Nancy’s privilege appears to be very much intact

While we don’t have any info on the new Nancy’s bank statement, and the downgrade from roadster to skateboard *may* indicate a decline in socio-economic status, the 2019 version of the character seems just as privileged as 1950s Nancy. And we’re not just talking about money. In the trailer, we see Nancy running around town skateboard in hand, the clear leader of her group of friends and largely able to do as she pleases. But as Ruggirello points out, a lot of Nancy’s privilege historically came from the fact that she is a white woman, and that continues in the remake.

While 2019 Nancy is labelled as an “outsider” trying to fit in with her small town, the only true differentiating factor between her and the rest of the townspeople is that she wears flannel, rides a skateboard and is supposed to be outspoken—about what, we’re not sure. Having a protagonist that doesn’t have the same white/economic/heterosexual privilege as Lillis’ Nancy would not only broaden the character’s audience, it would also add nuance to the character, allowing readers—and Nancy herself—to explore and grapple with issues of race, class, sexuality and, ultimately, power.   

The character doesn’t need an update—Nancy Drew should be left in her time

As much as we shouldn’t excuse the books’ missteps as being a product of their time, we should acknowledge that Nancy Drew became influential and iconic largely because of the time she was created. Many aspects of her character may have been unrealistic—seriously, did she ever have homework?—and sexist, with the 1959 rewrites making Nancy even more prim, proper and polite than before. But for many young women who grew up reading the series, part of the allure was the way she asserted her independence despite these barriers. She was a badass in a time when women weren’t able to speak up or be autonomous. Sure, that autonomy may have been due, in large part, to her privilege. But it was there, and it was inspiring.  And in some ways that can’t be replicated.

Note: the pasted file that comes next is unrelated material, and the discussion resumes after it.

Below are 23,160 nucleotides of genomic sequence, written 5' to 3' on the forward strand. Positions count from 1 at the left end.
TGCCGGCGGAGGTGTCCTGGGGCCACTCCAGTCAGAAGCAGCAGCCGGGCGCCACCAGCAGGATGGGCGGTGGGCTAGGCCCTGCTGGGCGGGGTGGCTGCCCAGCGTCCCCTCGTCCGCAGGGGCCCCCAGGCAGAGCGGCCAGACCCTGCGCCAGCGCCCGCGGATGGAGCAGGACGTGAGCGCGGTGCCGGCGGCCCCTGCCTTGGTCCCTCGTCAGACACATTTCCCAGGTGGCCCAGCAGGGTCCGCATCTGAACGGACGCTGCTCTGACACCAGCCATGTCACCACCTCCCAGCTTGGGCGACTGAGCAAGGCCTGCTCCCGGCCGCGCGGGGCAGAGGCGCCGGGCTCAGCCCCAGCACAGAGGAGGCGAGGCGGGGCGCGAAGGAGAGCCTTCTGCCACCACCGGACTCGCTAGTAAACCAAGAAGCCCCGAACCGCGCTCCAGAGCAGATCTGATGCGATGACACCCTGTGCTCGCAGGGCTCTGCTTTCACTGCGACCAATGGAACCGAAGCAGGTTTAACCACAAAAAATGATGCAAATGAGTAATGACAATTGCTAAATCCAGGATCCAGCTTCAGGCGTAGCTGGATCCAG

And TBH, it shouldn’t be replicated, because if we’ve learned anything from the onslaught of remakes, adaptations and revamps we’ve seen in the last few years in the movie industry, it’s that we need new stories. Specifically, we need new *inclusive* stories. To see Ellen DeGeneres, who has a lot of power and influence, throw her support behind a tired and frankly not inventive remake, instead of supporting new voices, ideas and possibly new classics (à la Brad Pitt) is seriously disappointing.

We *are* moving in the right direction. In January 2018, it was announced that actress Issa Rae and Kumail Nanjiani are set to star as love interests in Paramount’s rom-com The Lovebirds. The film, which also features a murder mystery, is already making headlines for its casting, and the portrayal of an interracial relationship that doesn’t centre whiteness. And back in September 2018, it was announced that Crazy Rich Asians actor Henry Golding would star opposite Emilia Clarke in a holiday-themed rom-com, not only cementing Golding’s status as a hunky leading man, but further breaking down the truly harmful stereotype that Asian men can’t be objects of sexual desire.

But while we’re glad to see more inclusive rom-coms, we’re completely ready to see the trend take off in other genres, too. Because we don’t need a Black Nancy Drew. Minority communities, regardless of colour, religion or sexuality, deserve more than recycled material. They deserve to see their own unique stories and experiences represented on screen, not tweaked to fit in to an already existing narrative. Giving Nancy the newest iPhone isn’t going to change that.

All we have to say is: